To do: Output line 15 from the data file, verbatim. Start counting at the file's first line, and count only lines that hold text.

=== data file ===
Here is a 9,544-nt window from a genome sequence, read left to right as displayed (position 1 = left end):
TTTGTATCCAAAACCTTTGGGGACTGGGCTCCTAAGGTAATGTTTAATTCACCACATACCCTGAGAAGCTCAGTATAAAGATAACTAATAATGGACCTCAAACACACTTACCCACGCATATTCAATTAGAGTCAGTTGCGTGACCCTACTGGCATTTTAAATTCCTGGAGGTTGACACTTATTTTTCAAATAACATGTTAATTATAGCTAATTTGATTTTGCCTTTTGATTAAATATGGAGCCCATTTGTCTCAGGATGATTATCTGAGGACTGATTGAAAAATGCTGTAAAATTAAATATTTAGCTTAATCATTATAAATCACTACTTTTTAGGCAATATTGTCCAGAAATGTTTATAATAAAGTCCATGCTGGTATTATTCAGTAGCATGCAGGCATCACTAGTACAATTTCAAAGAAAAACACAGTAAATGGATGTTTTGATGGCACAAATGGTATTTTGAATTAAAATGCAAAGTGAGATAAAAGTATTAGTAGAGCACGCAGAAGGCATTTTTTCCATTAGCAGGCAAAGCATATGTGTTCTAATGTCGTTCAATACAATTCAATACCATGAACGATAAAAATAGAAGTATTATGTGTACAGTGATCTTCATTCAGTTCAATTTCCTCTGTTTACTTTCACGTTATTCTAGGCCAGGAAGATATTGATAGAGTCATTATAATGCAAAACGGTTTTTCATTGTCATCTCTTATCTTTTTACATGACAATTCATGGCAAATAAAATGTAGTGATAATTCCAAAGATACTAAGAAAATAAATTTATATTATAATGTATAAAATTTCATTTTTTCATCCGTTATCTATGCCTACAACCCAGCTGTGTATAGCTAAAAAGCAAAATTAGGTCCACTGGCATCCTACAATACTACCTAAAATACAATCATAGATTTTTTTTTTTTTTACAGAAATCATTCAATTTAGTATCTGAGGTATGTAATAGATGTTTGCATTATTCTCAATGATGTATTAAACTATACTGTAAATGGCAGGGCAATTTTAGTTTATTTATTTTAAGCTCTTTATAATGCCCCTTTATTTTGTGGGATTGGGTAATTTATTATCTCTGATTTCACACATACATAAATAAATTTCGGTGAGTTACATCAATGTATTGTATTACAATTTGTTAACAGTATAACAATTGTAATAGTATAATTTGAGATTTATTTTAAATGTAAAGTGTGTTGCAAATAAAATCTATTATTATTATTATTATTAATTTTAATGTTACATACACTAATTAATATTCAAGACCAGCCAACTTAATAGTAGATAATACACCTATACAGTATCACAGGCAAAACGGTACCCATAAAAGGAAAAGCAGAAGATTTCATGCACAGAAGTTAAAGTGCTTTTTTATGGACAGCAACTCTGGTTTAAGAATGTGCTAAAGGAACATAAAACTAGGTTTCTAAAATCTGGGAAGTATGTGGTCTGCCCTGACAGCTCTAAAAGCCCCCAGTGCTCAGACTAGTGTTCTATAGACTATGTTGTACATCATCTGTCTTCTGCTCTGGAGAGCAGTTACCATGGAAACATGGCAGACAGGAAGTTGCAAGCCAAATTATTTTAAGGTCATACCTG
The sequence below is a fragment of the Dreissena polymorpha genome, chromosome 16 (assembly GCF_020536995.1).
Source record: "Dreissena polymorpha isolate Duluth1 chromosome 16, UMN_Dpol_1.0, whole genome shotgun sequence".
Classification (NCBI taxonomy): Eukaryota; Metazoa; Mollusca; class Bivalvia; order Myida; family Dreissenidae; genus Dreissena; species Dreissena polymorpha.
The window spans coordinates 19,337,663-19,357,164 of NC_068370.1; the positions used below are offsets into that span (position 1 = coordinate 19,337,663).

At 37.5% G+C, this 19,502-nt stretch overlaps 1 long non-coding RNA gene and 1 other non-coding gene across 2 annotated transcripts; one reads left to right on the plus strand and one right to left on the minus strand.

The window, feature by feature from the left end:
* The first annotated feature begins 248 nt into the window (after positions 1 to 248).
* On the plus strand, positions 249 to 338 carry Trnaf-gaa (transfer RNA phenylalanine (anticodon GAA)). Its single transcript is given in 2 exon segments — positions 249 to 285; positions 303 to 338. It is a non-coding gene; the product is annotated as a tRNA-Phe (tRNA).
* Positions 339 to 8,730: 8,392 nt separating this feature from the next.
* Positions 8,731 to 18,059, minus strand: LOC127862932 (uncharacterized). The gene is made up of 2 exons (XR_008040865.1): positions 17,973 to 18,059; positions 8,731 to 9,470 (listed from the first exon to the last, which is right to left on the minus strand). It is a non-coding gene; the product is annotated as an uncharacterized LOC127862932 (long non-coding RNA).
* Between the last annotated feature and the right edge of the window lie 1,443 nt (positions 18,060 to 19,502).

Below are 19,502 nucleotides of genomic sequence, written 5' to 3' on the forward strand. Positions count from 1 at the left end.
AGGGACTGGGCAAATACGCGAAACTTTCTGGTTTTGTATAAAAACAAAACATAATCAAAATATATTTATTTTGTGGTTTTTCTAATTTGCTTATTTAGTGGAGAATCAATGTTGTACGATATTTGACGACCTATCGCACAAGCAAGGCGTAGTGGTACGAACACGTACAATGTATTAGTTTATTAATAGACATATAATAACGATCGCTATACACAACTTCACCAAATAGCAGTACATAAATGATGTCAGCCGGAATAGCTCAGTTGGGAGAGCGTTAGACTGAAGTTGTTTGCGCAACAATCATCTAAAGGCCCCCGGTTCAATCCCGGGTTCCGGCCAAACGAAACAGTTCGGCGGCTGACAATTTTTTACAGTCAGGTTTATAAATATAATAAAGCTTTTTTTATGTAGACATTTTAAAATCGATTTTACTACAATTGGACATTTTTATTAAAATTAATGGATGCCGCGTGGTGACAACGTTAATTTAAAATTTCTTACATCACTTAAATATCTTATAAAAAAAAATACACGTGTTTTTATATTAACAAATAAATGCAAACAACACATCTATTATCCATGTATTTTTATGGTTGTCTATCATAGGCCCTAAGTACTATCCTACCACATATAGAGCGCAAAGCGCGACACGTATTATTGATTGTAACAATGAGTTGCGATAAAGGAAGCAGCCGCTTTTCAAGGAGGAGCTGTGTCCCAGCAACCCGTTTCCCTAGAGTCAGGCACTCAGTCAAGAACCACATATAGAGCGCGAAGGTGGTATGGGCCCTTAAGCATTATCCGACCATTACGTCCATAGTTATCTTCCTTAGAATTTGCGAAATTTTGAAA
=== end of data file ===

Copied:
AGGGACTGGGCAAATACGCGAAACTTTCTGGTTTTGTATAAAAACAAAACATAATCAAAATATATTTATTTTGTGGTTTTTCTAATTTGCTTATTTAGTGGAGAATCAATGTTGTACGATATTTGACGACCTATCGCACAAGCAAGGCGTAGTGGTACGAACACGTACAATGTATTAGTTTATTAATAGACATATAATAACGATCGCTATACACAACTTCACCAAATAGCAGTACATAAATGATGTCAGCCGGAATAGCTCAGTTGGGAGAGCGTTAGACTGAAGTTGTTTGCGCAACAATCATCTAAAGGCCCCCGGTTCAATCCCGGGTTCCGGCCAAACGAAACAGTTCGGCGGCTGACAATTTTTTACAGTCAGGTTTATAAATATAATAAAGCTTTTTTTATGTAGACATTTTAAAATCGATTTTACTACAATTGGACATTTTTATTAAAATTAATGGATGCCGCGTGGTGACAACGTTAATTTAAAATTTCTTACATCACTTAAATATCTTATAAAAAAAAATACACGTGTTTTTATATTAACAAATAAATGCAAACAACACATCTATTATCCATGTATTTTTATGGTTGTCTATCATAGGCCCTAAGTACTATCCTACCACATATAGAGCGCAAAGCGCGACACGTATTATTGATTGTAACAATGAGTTGCGATAAAGGAAGCAGCCGCTTTTCAAGGAGGAGCTGTGTCCCAGCAACCCGTTTCCCTAGAGTCAGGCACTCAGTCAAGAACCACATATAGAGCGCGAAGGTGGTATGGGCCCTTAAGCATTATCCGACCATTACGTCCATAGTTATCTTCCTTAGAATTTGCGAAATTTTGAAA